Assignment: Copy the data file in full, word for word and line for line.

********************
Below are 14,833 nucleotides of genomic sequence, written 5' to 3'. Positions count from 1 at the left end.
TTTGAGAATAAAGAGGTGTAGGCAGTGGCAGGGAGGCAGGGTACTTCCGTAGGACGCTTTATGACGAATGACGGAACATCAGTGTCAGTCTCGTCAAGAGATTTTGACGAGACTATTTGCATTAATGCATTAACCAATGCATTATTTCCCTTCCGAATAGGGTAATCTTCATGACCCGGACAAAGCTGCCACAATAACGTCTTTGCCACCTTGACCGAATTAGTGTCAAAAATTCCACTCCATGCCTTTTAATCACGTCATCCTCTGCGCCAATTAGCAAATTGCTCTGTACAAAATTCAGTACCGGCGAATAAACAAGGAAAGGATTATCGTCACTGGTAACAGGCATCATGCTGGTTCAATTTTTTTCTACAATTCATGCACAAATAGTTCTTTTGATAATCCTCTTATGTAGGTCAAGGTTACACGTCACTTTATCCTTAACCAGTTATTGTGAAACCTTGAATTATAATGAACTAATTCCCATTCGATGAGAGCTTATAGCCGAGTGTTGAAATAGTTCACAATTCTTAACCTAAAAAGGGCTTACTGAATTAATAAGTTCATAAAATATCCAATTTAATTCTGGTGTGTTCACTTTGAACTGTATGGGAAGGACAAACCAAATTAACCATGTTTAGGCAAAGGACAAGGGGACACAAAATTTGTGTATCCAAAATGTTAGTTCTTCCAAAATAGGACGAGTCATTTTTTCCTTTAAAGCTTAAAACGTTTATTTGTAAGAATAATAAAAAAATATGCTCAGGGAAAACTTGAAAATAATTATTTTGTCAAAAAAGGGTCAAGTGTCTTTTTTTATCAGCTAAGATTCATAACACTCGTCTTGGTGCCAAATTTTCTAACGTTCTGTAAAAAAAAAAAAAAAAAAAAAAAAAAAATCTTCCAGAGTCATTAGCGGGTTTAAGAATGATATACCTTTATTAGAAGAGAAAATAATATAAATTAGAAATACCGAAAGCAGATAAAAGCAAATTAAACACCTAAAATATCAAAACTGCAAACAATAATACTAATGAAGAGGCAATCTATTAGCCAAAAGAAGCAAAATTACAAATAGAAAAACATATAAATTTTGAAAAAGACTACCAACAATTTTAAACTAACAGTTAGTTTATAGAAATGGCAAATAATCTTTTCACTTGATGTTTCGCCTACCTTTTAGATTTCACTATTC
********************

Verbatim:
Below are 14,833 nucleotides of genomic sequence, written 5' to 3'. Positions count from 1 at the left end.
TTTGAGAATAAAGAGGTGTAGGCAGTGGCAGGGAGGCAGGGTACTTCCGTAGGACGCTTTATGACGAATGACGGAACATCAGTGTCAGTCTCGTCAAGAGATTTTGACGAGACTATTTGCATTAATGCATTAACCAATGCATTATTTCCCTTCCGAATAGGGTAATCTTCATGACCCGGACAAAGCTGCCACAATAACGTCTTTGCCACCTTGACCGAATTAGTGTCAAAAATTCCACTCCATGCCTTTTAATCACGTCATCCTCTGCGCCAATTAGCAAATTGCTCTGTACAAAATTCAGTACCGGCGAATAAACAAGGAAAGGATTATCGTCACTGGTAACAGGCATCATGCTGGTTCAATTTTTTTCTACAATTCATGCACAAATAGTTCTTTTGATAATCCTCTTATGTAGGTCAAGGTTACACGTCACTTTATCCTTAACCAGTTATTGTGAAACCTTGAATTATAATGAACTAATTCCCATTCGATGAGAGCTTATAGCCGAGTGTTGAAATAGTTCACAATTCTTAACCTAAAAAGGGCTTACTGAATTAATAAGTTCATAAAATATCCAATTTAATTCTGGTGTGTTCACTTTGAACTGTATGGGAAGGACAAACCAAATTAACCATGTTTAGGCAAAGGACAAGGGGACACAAAATTTGTGTATCCAAAATGTTAGTTCTTCCAAAATAGGACGAGTCATTTTTTCCTTTAAAGCTTAAAACGTTTATTTGTAAGAATAATAAAAAAATATGCTCAGGGAAAACTTGAAAATAATTATTTTGTCAAAAAAGGGTCAAGTGTCTTTTTTTATCAGCTAAGATTCATAACACTCGTCTTGGTGCCAAATTTTCTAACGTTCTGTAAAAAAAAAAAAAAAAAAAAAAAAAAAATCTTCCAGAGTCATTAGCGGGTTTAAGAATGATATACCTTTATTAGAAGAGAAAATAATATAAATTAGAAATACCGAAAGCAGATAAAAGCAAATTAAACACCTAAAATATCAAAACTGCAAACAATAATACTAATGAAGAGGCAATCTATTAGCCAAAAGAAGCAAAATTACAAATAGAAAAACATATAAATTTTGAAAAAGACTACCAACAATTTTAAACTAACAGTTAGTTTATAGAAATGGCAAATAATCTTTTCACTTGATGTTTCGCCTACCTTTTAGATTTCACTATTC